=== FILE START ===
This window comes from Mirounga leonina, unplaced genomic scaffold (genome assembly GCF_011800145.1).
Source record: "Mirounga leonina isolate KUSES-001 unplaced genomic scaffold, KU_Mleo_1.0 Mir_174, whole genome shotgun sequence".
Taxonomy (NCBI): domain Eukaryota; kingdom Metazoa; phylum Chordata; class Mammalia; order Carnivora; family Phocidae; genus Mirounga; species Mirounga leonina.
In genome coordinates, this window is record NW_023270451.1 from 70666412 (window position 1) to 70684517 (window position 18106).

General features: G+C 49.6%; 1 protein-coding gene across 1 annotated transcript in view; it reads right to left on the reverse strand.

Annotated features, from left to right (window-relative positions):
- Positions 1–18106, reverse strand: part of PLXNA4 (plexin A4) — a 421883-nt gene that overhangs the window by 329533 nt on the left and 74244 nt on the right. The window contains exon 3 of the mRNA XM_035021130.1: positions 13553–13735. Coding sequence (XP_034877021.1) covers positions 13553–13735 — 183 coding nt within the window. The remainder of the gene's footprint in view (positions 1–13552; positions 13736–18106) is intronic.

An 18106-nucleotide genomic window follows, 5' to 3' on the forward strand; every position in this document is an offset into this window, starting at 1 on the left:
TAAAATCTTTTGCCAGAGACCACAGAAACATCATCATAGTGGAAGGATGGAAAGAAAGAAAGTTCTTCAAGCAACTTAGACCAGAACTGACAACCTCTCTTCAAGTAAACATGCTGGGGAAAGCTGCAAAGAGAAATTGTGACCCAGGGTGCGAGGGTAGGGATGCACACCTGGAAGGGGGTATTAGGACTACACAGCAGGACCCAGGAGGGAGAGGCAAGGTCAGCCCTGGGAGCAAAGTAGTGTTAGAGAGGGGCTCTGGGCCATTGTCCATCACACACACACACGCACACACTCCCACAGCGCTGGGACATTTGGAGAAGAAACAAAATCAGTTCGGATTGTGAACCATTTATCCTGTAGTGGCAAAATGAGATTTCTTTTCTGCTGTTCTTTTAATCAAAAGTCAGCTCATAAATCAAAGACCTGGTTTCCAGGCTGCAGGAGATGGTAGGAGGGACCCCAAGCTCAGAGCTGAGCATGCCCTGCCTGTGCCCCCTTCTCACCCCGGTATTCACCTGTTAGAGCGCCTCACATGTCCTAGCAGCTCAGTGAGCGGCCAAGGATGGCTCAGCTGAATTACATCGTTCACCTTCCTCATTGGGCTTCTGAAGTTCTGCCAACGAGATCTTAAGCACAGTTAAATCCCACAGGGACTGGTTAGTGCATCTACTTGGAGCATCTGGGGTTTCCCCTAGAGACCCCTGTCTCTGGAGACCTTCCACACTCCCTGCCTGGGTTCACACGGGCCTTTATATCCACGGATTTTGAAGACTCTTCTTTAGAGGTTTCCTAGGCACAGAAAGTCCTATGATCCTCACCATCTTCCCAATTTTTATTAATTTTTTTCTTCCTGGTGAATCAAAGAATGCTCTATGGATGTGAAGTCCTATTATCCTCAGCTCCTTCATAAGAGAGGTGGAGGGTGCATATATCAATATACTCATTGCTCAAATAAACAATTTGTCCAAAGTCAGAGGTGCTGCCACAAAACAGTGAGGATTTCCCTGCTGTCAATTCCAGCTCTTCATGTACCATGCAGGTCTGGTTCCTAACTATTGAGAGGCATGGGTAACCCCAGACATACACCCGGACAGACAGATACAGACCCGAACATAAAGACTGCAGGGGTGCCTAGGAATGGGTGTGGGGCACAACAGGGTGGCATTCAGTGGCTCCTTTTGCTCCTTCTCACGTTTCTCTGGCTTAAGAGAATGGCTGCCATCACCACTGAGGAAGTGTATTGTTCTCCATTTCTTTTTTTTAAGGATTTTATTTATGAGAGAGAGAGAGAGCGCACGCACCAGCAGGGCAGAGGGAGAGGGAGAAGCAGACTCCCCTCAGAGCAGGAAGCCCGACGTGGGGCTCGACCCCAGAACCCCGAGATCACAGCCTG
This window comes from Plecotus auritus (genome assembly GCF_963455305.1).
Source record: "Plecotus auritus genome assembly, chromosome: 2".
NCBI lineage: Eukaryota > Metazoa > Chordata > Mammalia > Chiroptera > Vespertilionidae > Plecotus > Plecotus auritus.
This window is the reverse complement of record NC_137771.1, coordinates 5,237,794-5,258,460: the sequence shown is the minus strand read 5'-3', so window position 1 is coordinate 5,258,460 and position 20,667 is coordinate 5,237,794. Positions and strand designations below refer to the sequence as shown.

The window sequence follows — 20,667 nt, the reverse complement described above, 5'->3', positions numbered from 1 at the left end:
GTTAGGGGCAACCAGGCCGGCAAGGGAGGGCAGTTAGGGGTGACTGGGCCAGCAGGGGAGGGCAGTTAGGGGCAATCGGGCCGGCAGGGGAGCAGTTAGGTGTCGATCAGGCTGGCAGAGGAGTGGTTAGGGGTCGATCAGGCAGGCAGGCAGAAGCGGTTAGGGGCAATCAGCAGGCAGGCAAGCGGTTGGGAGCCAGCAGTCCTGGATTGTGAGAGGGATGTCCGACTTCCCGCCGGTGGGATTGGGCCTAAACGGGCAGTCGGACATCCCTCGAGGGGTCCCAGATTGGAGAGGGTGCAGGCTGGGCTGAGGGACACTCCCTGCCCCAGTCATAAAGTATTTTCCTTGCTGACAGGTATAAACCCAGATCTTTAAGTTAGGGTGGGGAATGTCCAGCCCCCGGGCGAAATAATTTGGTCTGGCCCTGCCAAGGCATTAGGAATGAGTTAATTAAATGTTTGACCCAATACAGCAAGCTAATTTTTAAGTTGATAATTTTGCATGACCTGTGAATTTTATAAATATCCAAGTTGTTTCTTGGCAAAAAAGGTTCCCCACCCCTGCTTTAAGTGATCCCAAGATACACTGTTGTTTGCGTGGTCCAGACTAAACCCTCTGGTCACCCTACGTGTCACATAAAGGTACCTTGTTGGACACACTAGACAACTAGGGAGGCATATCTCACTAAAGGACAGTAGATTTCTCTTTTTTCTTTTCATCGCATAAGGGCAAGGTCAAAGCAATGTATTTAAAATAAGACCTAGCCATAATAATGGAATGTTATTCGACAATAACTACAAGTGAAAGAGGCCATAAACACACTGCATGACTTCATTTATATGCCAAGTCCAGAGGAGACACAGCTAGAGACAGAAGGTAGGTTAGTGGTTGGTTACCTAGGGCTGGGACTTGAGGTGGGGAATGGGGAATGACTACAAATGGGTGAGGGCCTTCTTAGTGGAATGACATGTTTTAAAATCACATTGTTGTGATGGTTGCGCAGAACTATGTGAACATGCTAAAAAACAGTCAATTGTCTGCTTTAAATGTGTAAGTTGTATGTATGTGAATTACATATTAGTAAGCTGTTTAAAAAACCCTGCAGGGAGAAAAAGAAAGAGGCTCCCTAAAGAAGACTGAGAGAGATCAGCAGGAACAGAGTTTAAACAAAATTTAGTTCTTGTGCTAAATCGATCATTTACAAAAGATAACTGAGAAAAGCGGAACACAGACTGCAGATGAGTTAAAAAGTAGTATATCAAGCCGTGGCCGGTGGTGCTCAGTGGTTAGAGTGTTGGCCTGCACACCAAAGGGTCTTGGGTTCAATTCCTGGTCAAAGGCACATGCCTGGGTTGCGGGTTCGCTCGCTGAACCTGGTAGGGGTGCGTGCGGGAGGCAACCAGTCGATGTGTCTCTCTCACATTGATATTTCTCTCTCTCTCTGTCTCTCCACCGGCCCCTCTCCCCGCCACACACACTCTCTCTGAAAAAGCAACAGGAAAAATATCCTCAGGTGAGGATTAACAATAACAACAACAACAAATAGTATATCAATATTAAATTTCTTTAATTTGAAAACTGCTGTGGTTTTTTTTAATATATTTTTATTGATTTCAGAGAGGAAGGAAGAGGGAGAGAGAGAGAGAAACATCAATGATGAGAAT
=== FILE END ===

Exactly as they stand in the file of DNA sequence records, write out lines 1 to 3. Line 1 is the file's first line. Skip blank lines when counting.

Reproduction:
This window comes from Mirounga leonina, unplaced genomic scaffold (genome assembly GCF_011800145.1).
Source record: "Mirounga leonina isolate KUSES-001 unplaced genomic scaffold, KU_Mleo_1.0 Mir_174, whole genome shotgun sequence".
Taxonomy (NCBI): domain Eukaryota; kingdom Metazoa; phylum Chordata; class Mammalia; order Carnivora; family Phocidae; genus Mirounga; species Mirounga leonina.